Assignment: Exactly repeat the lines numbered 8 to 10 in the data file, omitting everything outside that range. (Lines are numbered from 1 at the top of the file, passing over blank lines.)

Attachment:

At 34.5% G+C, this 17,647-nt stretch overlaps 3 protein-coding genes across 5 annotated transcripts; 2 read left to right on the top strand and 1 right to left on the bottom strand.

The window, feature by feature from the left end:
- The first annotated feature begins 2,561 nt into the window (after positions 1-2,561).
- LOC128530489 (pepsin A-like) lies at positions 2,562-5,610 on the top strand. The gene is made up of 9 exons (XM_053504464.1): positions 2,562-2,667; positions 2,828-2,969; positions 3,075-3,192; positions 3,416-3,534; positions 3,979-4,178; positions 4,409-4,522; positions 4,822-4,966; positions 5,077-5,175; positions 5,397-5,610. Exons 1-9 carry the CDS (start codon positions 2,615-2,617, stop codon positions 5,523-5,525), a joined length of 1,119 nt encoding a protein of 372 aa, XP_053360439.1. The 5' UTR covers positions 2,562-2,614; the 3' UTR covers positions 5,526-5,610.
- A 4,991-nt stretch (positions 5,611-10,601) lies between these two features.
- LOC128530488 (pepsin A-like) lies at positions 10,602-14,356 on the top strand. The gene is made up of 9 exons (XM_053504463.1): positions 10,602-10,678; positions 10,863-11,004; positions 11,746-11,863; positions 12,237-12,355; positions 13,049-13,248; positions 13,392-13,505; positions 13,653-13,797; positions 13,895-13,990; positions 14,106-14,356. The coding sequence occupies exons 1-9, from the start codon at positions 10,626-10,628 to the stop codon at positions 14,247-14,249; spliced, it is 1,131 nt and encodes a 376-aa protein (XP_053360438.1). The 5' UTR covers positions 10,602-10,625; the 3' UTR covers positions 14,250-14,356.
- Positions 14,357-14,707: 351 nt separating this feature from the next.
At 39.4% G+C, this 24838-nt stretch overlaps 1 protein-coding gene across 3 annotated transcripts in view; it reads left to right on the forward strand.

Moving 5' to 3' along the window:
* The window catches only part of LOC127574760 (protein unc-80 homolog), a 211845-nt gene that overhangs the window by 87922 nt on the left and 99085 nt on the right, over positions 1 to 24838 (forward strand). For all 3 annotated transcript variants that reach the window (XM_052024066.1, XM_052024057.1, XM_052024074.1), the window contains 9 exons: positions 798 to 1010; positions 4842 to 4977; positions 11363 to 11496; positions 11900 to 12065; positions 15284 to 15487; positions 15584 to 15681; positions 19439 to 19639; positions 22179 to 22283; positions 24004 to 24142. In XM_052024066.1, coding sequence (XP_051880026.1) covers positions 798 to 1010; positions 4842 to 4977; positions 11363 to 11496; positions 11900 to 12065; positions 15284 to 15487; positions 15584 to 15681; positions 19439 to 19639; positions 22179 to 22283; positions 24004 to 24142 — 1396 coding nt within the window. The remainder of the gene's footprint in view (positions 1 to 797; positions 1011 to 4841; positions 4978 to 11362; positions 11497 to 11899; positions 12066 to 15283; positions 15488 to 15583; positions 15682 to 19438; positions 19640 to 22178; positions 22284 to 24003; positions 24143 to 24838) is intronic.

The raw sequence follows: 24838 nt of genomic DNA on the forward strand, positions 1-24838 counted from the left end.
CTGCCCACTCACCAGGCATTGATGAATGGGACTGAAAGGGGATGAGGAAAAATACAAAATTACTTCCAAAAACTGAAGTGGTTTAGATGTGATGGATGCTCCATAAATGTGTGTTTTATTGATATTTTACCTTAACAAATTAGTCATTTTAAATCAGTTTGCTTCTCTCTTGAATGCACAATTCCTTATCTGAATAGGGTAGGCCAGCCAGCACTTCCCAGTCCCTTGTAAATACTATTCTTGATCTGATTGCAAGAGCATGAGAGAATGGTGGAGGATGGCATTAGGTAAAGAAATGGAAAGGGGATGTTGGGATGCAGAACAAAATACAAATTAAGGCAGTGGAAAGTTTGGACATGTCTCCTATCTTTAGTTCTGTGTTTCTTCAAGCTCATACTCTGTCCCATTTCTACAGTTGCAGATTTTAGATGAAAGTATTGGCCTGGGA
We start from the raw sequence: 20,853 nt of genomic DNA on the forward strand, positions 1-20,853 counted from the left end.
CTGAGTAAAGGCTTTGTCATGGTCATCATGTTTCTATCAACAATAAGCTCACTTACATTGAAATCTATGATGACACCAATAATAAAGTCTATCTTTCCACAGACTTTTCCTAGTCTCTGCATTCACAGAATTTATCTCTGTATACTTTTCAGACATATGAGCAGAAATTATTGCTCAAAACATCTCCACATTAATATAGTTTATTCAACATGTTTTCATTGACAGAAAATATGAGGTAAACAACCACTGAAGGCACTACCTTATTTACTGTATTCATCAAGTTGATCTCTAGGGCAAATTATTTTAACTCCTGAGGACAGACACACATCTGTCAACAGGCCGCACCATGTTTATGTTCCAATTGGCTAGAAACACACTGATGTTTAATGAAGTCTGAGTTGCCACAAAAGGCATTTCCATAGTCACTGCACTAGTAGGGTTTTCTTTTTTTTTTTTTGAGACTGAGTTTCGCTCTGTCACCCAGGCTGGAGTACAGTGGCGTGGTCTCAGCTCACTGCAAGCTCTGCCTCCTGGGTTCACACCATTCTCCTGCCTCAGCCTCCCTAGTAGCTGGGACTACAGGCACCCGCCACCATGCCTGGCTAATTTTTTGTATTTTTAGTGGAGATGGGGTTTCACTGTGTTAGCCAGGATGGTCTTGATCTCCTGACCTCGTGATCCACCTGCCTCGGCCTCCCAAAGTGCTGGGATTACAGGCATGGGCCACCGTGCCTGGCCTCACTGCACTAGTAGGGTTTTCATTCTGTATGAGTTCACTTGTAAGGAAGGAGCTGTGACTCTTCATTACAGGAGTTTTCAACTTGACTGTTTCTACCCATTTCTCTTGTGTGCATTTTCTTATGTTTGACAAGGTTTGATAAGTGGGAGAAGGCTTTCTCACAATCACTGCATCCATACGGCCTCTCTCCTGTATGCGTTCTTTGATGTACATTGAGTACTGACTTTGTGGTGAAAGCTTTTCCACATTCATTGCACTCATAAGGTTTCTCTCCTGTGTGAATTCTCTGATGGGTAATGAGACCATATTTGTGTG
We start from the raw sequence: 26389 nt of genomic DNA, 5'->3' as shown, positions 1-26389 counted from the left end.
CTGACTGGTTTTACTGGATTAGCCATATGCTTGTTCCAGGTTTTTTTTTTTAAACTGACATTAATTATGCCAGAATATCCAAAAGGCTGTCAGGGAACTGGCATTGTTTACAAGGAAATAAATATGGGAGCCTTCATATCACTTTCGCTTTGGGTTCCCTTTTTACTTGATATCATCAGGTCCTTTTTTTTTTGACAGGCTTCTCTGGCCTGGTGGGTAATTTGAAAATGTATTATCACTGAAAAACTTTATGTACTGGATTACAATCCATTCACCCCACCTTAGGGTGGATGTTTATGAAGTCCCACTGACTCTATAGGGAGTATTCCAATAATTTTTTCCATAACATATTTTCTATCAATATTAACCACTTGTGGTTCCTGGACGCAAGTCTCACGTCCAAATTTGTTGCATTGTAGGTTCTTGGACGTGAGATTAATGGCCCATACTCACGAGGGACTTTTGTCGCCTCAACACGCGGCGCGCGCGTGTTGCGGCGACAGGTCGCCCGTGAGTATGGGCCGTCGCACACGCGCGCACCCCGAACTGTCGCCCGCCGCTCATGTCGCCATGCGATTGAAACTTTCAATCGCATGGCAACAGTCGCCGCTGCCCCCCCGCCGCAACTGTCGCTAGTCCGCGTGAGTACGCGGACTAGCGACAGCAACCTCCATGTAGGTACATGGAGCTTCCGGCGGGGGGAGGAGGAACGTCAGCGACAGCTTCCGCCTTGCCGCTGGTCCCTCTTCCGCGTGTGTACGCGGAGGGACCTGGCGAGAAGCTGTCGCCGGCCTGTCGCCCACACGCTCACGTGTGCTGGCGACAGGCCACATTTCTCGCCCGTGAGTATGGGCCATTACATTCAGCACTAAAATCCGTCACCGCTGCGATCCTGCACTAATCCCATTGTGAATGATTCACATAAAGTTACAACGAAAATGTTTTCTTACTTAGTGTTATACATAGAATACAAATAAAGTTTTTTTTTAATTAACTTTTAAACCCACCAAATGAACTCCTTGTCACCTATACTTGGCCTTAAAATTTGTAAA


At 39.4% G+C, this 24838-nt stretch overlaps 1 protein-coding gene across 3 annotated transcripts in view; it reads left to right on the forward strand.

Moving 5' to 3' along the window:
* The window catches only part of LOC127574760 (protein unc-80 homolog), a 211845-nt gene that overhangs the window by 87922 nt on the left and 99085 nt on the right, over positions 1 to 24838 (forward strand). For all 3 annotated transcript variants that reach the window (XM_052024066.1, XM_052024057.1, XM_052024074.1), the window contains 9 exons: positions 798 to 1010; positions 4842 to 4977; positions 11363 to 11496; positions 11900 to 12065; positions 15284 to 15487; positions 15584 to 15681; positions 19439 to 19639; positions 22179 to 22283; positions 24004 to 24142. In XM_052024066.1, coding sequence (XP_051880026.1) covers positions 798 to 1010; positions 4842 to 4977; positions 11363 to 11496; positions 11900 to 12065; positions 15284 to 15487; positions 15584 to 15681; positions 19439 to 19639; positions 22179 to 22283; positions 24004 to 24142 — 1396 coding nt within the window. The remainder of the gene's footprint in view (positions 1 to 797; positions 1011 to 4841; positions 4978 to 11362; positions 11497 to 11899; positions 12066 to 15283; positions 15488 to 15583; positions 15682 to 19438; positions 19640 to 22178; positions 22284 to 24003; positions 24143 to 24838) is intronic.